Nutrition counselors in the Multiple Risk Factor Intervention Trial (MRFIT) were able to help middle-aged men who were at high risk for coronary heart disease change their dietary habits, maintain those changes over time, and decrease their serum cholesterol levels. Most of a 7.5% mean serum cholesterol reduction achieved after 6 years of nutrition intervention occurred during the first year of the trial and was thereafter sustained. Total cholesterol and low-density lipoprotein cholesterol fraction decreases indicated improvement in terms of coronary heart disease risk. The food record rating, a numerical, semi-objective adherence technique that assesses a 3-day food record with respect to lipid-lowering potential, was used throughout the trial to measure adherence to recommended food patterns. Participants with lower food record rating scores, which indicate better adherence, demonstrated greater reductions in serum total cholesterol, plasma total cholesterol, and low-density lipoprotein fraction cholesterol determinations on a group basis. Subjective evaluations of the suitability of home and working environments, evidence of deviation from the MRFIT food patterns, and overall nutrition program motivation also showed that as ratings in each category became more favorable, lower food record rating scores and greater blood lipid reductions were consistently observed. The subgroup of participants who were non-smokers and not hypertensive demonstrated greater lipid responses and better dietary adherence. Continued smoking and antihypertensive medications appeared to adversely influence dietary adherence and/or lipid reductions. The MRFIT experience, however, demonstrated for the first time that dietary changes and blood lipid reductions can be achieved after the initial intervention effect, despite a continued emphasis on high blood pressure management and smoking cessation.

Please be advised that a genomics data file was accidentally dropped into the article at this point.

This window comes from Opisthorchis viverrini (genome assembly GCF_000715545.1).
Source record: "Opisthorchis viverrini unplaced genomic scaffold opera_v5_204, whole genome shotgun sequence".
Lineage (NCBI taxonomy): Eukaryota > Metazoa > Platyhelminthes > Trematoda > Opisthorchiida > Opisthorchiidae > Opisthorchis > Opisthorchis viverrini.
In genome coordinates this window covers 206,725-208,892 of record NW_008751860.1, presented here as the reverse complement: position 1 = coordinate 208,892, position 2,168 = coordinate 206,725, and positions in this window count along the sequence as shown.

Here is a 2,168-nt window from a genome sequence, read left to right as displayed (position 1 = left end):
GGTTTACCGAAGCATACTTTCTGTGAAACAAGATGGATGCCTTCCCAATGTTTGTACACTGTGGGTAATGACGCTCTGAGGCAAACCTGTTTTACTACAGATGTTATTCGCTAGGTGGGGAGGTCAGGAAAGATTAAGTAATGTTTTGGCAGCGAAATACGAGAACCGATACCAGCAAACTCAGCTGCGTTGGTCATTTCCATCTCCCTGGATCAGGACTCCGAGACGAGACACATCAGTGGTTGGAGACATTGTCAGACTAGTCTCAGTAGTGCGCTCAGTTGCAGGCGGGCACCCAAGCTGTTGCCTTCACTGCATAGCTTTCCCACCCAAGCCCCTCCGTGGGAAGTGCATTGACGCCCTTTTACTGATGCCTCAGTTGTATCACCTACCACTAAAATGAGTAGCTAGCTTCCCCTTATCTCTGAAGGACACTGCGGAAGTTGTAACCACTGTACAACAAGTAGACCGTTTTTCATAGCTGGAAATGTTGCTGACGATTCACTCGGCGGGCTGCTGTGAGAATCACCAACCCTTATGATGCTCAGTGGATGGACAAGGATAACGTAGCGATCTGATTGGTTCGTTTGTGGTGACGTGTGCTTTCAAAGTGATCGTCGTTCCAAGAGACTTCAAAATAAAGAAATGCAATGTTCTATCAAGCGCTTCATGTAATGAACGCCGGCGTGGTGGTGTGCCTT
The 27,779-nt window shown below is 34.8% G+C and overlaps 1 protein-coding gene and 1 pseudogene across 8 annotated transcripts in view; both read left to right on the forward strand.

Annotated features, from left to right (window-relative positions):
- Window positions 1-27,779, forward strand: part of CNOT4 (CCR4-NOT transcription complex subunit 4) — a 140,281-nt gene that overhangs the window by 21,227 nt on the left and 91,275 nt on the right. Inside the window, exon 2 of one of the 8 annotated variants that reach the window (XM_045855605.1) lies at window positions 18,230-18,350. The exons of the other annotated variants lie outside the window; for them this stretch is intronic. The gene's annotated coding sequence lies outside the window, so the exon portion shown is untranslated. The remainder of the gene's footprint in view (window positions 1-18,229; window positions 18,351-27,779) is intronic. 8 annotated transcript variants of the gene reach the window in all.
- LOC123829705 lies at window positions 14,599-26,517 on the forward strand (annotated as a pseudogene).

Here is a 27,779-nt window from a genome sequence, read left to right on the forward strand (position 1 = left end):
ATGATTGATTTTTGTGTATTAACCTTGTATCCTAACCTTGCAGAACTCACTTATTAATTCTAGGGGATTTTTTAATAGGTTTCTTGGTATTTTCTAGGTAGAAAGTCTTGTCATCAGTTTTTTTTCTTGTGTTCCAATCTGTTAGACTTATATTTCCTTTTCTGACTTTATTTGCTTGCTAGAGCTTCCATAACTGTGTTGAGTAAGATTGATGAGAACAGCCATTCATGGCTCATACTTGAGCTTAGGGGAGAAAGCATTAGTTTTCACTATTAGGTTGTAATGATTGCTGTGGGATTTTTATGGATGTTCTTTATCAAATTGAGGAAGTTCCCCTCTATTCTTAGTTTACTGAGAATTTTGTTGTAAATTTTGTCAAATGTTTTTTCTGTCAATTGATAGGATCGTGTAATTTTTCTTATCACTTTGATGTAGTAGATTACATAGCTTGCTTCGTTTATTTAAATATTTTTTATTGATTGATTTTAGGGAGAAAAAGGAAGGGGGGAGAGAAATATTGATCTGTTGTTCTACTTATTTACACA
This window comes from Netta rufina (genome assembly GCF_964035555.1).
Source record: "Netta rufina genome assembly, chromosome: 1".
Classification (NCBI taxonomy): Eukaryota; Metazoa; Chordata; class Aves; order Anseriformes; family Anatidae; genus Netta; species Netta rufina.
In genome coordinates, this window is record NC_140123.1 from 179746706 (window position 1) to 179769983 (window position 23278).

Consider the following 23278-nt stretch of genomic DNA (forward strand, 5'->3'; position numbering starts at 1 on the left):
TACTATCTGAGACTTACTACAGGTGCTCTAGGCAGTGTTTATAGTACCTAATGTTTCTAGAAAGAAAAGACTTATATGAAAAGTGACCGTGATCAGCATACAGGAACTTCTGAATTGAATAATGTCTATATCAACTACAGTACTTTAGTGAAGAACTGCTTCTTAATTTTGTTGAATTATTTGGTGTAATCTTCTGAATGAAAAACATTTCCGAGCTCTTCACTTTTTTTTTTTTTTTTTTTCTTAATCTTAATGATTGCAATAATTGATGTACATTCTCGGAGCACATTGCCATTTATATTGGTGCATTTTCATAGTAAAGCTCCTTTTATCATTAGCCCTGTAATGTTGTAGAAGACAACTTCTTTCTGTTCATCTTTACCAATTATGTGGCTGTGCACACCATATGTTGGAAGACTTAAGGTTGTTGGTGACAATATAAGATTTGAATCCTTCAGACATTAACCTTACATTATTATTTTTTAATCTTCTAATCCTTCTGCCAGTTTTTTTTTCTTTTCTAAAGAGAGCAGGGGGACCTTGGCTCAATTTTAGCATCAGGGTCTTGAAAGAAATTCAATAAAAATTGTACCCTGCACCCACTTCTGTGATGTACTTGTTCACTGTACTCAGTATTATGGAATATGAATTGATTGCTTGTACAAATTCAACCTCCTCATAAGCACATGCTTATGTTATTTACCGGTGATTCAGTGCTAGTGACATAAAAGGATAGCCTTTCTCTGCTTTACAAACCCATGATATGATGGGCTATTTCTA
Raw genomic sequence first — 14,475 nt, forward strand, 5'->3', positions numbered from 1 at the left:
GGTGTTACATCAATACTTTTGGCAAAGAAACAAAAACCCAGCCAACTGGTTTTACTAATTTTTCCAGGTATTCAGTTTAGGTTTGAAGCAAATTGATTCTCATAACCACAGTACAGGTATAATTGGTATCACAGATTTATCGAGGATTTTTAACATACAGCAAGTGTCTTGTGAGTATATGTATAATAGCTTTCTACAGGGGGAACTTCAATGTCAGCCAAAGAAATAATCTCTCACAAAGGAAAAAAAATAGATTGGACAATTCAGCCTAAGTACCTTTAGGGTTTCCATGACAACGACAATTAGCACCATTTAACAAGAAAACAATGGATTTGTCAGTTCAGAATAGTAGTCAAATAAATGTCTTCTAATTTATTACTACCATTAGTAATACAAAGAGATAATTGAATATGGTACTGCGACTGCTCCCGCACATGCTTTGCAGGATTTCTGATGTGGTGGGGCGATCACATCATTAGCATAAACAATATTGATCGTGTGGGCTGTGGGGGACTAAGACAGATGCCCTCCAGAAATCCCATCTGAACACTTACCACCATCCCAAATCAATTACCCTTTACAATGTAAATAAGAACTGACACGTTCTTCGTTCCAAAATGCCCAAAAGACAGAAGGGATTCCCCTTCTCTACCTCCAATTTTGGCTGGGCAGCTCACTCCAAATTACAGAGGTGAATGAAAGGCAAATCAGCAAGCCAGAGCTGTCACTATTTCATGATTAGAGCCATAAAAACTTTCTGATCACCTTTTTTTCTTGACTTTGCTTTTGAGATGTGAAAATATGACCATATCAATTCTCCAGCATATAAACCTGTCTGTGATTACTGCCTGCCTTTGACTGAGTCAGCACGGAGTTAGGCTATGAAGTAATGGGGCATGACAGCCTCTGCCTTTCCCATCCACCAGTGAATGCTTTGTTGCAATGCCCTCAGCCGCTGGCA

|Original language||English (US)|
|Number of pages||7|
|Journal||Journal of the American Dietetic Association|
|State||Published - Oct 1 1986|
ASJC Scopus subject areas
- Food Science
- Nutrition and Dietetics